5. Economy AND proximity

5. Economy AND proximity


Globalisation is a fabric of interactions that we can understand from localized sites” (Marc Abélès in Anthropology of globalisation, 2008)


The urban revolution, the deindustrialization of our developed economies, the impact of digital revolution on our service industry, are repositioning proximity as a crucial issue while protectionism is rising up.

Spatial proximity has always been an important element for economic dynamics and growth.

How to grasp this notion of proximity?

One could say that proximity is both :

  • a specific area to elaborate and implement local economic development policies (for instance, urban or regional),
  • a cluster of economic stakeholders which decide to coordinate their activities at local level (production, business and export development, communication, business intelligence, innovation, human resources, training, bulk purchases)
  • a mode to organise economy around a direct relationship between providers and their final clients,
  • a development strategy based on “glocalization” (products or services customised according to the local or regional specificities),
  • a vector to create new services, for instance using geolocation tools,
  • an economic reality (a third of B2B local trade, more than 3/4 of public procurement local trade and 70% of active labour force),

Indeed, the agglomeration of many stakeholders involved in business dynamics means efficiency, mainly in the field of innovation, in all its forms.

“The productivity of knowledge workers rises exponentially when they are in close proximity. Their interaction stimulates creativity and innovation – new and different ideas – which in turn drives productivity in the knowledge economy.” (Deloitte, Australia).

Based on geography, proximity organises economy throughout direct and fast relationships between stakeholders. But it’s not enough to guarantee efficiency, especially in a moving technological and global environment.

Proximity means to set up mechanisms of coordination, funded on sharing and different kind of business relationship networks, including distant ones. As well, it needs a kind of institutional proximity that refers to identity links.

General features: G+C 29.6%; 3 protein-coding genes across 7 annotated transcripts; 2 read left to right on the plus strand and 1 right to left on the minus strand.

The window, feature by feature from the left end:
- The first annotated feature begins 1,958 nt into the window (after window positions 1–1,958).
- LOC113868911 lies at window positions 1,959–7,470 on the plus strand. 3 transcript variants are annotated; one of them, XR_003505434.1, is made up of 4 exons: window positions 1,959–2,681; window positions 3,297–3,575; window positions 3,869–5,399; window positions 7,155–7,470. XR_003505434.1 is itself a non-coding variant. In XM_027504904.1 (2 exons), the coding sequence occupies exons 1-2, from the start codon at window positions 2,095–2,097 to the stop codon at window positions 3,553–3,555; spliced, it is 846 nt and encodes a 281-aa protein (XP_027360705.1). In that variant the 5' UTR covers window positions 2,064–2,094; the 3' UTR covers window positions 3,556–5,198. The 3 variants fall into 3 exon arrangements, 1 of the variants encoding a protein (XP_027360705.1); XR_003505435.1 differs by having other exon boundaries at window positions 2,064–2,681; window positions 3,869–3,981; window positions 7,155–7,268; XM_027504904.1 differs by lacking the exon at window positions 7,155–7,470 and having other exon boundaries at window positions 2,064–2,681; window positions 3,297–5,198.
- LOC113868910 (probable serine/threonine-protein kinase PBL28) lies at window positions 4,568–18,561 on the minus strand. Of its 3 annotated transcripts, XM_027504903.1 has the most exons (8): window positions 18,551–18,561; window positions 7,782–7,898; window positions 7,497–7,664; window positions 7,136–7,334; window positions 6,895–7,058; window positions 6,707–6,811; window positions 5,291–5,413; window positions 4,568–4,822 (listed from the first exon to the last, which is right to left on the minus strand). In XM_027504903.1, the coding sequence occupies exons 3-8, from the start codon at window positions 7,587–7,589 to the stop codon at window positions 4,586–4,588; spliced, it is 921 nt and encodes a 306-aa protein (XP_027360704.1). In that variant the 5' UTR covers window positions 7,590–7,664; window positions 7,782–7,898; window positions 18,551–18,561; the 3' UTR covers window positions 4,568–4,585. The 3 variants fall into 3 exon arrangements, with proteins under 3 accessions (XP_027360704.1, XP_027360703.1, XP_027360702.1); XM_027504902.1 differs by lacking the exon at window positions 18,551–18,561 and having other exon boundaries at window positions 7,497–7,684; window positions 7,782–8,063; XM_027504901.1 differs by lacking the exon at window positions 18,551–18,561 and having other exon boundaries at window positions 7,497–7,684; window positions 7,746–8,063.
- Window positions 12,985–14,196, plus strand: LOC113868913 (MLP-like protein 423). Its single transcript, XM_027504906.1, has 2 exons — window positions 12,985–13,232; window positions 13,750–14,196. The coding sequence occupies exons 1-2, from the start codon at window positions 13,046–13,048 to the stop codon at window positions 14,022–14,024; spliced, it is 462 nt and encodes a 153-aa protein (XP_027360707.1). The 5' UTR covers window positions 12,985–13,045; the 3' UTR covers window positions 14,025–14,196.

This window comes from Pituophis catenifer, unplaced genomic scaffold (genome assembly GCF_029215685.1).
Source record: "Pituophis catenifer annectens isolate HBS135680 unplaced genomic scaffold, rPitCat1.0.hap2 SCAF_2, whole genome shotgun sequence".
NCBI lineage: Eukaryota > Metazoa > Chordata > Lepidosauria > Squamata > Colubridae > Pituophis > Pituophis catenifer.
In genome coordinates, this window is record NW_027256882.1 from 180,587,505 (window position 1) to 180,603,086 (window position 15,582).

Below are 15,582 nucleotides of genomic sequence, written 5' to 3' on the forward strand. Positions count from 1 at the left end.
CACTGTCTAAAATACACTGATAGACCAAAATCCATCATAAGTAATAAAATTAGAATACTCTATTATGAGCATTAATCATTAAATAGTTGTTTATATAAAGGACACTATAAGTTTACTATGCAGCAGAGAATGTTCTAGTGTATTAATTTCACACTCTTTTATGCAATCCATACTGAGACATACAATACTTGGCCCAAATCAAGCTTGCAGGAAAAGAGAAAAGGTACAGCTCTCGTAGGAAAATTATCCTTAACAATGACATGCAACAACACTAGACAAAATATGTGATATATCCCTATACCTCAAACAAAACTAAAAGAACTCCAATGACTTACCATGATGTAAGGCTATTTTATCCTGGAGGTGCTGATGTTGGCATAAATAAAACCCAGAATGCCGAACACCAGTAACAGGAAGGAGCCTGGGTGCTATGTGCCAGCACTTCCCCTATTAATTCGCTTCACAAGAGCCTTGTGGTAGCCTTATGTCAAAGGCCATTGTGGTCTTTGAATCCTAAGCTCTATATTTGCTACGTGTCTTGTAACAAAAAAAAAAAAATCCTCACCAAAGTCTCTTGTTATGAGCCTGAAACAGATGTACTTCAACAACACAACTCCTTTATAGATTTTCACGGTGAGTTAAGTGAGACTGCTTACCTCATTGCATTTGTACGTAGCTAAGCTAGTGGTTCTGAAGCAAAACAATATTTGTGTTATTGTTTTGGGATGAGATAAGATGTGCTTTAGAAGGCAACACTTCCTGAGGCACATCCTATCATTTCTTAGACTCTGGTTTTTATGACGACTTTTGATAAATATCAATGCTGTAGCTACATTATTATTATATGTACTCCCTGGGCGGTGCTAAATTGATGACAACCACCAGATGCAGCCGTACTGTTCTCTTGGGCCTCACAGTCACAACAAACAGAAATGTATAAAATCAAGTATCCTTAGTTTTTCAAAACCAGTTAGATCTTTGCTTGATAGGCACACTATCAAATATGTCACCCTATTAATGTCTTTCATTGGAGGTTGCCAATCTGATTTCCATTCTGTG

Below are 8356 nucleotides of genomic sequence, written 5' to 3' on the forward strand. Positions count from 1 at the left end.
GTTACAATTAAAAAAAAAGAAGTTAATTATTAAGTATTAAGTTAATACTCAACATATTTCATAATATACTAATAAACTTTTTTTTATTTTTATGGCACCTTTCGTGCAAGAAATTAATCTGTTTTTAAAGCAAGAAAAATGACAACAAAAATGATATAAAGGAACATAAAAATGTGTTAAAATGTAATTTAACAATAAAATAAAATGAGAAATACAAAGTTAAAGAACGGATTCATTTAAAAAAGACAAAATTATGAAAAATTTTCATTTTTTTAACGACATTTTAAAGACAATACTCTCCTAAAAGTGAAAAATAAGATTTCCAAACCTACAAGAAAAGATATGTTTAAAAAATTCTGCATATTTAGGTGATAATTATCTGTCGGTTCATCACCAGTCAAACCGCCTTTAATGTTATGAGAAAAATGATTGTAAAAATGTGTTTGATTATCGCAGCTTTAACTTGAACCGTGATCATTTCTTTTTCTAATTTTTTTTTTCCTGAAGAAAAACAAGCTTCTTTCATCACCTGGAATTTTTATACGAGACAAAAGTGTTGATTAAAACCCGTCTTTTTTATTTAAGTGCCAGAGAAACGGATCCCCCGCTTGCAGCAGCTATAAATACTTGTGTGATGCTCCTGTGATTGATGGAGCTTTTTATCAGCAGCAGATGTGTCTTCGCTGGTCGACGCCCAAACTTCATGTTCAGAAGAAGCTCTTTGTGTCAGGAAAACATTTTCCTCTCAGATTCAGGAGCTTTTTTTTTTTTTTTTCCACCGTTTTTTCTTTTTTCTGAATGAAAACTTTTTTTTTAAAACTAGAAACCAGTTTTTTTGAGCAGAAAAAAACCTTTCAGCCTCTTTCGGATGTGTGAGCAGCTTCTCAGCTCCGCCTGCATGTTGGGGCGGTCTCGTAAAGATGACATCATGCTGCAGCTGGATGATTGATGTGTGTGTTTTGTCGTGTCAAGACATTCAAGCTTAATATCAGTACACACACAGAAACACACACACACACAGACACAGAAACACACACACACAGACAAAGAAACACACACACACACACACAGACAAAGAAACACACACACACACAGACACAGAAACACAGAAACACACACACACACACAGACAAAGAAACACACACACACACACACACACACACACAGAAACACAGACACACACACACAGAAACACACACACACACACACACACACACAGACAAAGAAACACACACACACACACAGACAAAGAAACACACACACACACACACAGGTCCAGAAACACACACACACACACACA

Even economic stakeholders want somewhere to belong, where their individual need for community can be nourished and nurtured, and where they feel controlling over the things that matter to them. It’s for that reason so many success entrepreneurs decided to stay in their “land” and support it in different ways.

Embracing this belonging shape behaviours, a kind of economic community whose main interest is to develop business inner and outer city.

Numerous surveys show that the key success factor for a territory is at the crossroad between these three types of proximity.

“Reconsidering the purpose of place – how place drives prosperity – can help to unlock the potential of place.vWe identify four dynamic forces that interact to catalyse ourishing in place:

  • People – people are the basic ingredient of prosperity in place and need to be present in appropriate numbers and with appropriate skills, experience and outlook
  • Community – people gathered together need to feel they are more than just a crowd, that they belong to a community with a shared sense of identity, purpose and values
  • Technology – technology can help people live more comfortably in close proximity, can aid a sense of connectedness in crowds and can partially substitute for physical proximity
  • Governance – good governance strikes a balance between individual and collective decision making so that government occurs with the consent of the governed.Acting in concert, these dynamic forces can unlock the potential of place and spark a virtuous circle of prosperity.” (Deloitte – The purpose of place reconsidered)”

Mastering proximity lies on smart governance which can orchestrate the local economic development. And, it’s not always easy when plenty of stakeholders are involved in the economic development processes.

The success of cluster or competitiveness hub (see the example of France with the “Pôles de compétitivité” ou “pôles d’excellence rurale”) might be explained by the intense production of social and human relationship.

But, our relationship with proximity is blurred today :
  • by changing our lifestyles and ways of transportation,
  • by the explosion of Internet and the fantastic growing of professional social networks.

Because of Internet and the tools provided by digital industry, our perception of proximity seems to have changed. Henceforth, social media allow us to build new proximities of thought, interest and sharing. But a close observation also confirms our natural trend to recreate spatial proximities.

Besides, the Internet industry leaders are “glocalizing” their strategy (see Facebook with Market Place or Alibaba with food delivering urban service). And other start-up are positioning proximity at the core of their business model and value proposal (nextdoor.com, instacart.com, taskrabbit.com, …) or use geolocation to provide new kind of services, especially via smartphones.

Finally, technology can substitute for physical proximity, but never perfectly.

Getting places to flourish rather than languish is a collaborative effort. It needs people, communities, businesses and governments to work together – like an ecosystem. (Deloitte, op. cit.)

Networking, collaboration and sharing are merging as powerful disruptors of traditional ways of doing business, even at local level.

Manavao – Toulouse, 7 novembre 2016

6. New ways of doing business at local level 

P.S : we want to thank Deloitte Australia’s team for its report on this topic called : “The purpose of place : Reconsidered. Building the lucky country #5 (2015) whose we get inspired to shape our thought. 

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